IE Singapore: Place for Singapore tech start-ups in China

This article is more than 12 months old

There is a place for S'pore start-ups in vibrant Chinese tech ecosystem, says IE Singapore divisional director

As tech giants like Google can attest, China is a brutal place for global start-ups, but it could be promising for eager Singapore companies, said IE Singapore.

The trade agency believes local start-ups should not be deterred by the fact that many companies have failed in China and take a more strategic approach instead.

China has a huge market and a vibrant tech ecosystem but competition is hot and failure rates are high. Global companies have struggled to navigate the different business culture and adapt their solutions to meet the market's needs.

Many have bowed out, among them Google and Facebook.

But Ms Lim Ai Leng, IE Singapore divisional director for East China, said there is a place for Singapore tech start-ups there.

"Singapore companies should look to be connected to China's vibrant ecosystem and to carve out a niche, instead of trying to conquer it," she noted.

They can consider cities that are relatively more mature and advanced in their tech ecosystems, such as Beijing, Shanghai, Suzhou and Shenzhen.

Ms Lim said: "Beijing has the third largest ecosystem in the world; Shanghai is a cosmopolitan city, which makes it easy for international investors to navigate. Suzhou makes a... familiar environment for Singapore start-ups due to the presence of the NUS (Suzhou) Research Institute, and Shenzhen is strong in hardware innovation."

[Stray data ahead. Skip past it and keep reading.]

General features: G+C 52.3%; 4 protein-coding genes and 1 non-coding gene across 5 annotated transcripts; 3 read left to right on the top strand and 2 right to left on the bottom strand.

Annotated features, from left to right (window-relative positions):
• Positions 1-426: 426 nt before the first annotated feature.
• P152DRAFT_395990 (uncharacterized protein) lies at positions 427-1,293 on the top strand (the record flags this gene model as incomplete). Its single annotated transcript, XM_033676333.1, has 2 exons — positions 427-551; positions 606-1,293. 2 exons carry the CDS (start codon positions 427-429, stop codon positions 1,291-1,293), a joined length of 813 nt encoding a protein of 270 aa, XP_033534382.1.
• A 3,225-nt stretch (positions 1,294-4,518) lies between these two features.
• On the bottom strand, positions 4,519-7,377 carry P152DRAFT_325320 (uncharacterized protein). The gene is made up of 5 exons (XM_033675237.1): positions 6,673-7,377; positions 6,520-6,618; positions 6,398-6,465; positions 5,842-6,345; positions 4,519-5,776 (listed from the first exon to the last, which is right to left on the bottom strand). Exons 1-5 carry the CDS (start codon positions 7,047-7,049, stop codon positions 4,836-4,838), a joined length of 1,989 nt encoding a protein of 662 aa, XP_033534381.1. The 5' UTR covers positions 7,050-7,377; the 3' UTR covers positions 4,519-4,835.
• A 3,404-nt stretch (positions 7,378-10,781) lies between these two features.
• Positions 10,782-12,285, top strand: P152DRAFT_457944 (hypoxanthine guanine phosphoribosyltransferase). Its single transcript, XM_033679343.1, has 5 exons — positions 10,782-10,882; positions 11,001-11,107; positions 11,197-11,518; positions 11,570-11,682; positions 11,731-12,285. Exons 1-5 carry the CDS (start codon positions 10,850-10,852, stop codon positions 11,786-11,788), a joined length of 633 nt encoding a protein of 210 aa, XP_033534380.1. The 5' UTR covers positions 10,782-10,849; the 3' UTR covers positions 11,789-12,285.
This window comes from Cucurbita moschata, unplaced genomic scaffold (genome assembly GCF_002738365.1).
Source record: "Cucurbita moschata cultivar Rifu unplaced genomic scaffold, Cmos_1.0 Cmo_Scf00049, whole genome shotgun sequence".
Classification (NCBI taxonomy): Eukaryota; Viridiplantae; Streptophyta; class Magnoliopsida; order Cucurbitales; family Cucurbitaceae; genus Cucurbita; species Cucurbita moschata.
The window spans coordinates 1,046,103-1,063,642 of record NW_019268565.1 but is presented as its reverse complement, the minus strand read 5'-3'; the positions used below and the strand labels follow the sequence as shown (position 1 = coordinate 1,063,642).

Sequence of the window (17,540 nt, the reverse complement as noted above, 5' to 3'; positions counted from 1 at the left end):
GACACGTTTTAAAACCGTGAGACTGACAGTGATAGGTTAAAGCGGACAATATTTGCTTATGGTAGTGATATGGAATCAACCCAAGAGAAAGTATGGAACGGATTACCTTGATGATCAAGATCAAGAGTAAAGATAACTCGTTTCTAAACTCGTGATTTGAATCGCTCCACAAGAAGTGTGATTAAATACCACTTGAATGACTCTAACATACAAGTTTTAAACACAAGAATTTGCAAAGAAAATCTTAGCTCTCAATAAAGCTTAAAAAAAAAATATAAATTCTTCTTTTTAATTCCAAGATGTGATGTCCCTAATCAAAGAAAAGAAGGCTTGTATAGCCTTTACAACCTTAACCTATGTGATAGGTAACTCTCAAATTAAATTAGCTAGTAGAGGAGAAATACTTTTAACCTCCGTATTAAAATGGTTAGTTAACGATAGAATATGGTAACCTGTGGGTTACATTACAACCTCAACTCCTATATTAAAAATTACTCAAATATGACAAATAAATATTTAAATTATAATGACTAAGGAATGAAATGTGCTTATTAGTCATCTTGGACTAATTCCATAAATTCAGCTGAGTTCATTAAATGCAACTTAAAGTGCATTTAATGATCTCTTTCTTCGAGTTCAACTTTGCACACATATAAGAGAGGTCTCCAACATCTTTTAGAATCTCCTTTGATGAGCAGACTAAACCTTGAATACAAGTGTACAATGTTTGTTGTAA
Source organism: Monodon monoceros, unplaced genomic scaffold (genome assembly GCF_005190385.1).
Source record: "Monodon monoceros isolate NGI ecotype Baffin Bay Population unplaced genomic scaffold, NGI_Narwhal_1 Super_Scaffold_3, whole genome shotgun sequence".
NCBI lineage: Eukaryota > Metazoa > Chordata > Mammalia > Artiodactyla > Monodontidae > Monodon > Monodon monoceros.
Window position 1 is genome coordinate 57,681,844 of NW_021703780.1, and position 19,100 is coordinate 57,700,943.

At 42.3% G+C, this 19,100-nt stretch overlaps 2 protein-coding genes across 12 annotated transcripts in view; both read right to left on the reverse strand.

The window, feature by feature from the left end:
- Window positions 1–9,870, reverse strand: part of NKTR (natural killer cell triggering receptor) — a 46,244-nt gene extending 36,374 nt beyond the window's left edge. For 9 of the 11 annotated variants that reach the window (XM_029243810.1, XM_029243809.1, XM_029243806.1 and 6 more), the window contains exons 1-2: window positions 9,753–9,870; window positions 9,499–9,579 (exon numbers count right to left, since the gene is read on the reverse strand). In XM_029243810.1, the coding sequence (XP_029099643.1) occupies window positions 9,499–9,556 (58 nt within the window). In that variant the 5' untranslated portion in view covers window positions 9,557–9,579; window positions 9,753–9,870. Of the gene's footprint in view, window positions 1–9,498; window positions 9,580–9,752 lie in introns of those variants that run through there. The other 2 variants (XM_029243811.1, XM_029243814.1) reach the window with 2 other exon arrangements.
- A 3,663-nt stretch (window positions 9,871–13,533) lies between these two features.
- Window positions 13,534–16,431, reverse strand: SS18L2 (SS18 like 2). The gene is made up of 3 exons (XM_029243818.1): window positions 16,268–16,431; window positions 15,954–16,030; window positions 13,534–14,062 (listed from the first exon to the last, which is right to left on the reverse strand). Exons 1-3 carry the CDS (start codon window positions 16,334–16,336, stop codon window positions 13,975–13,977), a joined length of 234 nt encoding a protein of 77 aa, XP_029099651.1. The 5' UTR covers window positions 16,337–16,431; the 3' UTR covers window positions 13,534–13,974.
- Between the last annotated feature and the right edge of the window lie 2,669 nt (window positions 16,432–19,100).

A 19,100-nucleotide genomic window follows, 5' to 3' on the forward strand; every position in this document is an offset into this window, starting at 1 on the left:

She said Singapore companies must first decide between using China as an end-market and as a collaboration partner. China's large population makes it a compelling end-market; start-ups can scale up once they have a suitable product.

With China as a partner, Singapore companies can co-create or adopt solutions for overseas expansion, particularly in South-east Asia.

"Many Chinese enterprises and start-ups are internationalising," said Ms Lim. "Singapore's familiarity and connections with South-east Asia, as well as its strengths in the English language and intellectual property, are value propositions."

Second, Singapore companies must build an understanding of local market needs and habits then identify a strong value proposition that is required and cannot be easily copied.

Ms Lim noted: "This is especially so for consumer-centric products, as Chinese start-ups will know the local market best. Singapore start-ups might have a greater edge in (business-to-business) solutions."

Third, they must find a partner to swiftly grow the business. Rather than aim to build a "perfect" product, companies should trial products quickly to build the market and improve them along the way, she said.

"Speed-to-market is critical. China's product development is quick for two main reasons. First, the consumer's speed in adopting new services is high. Second, companies in China are quick to adapt their products to suit the market."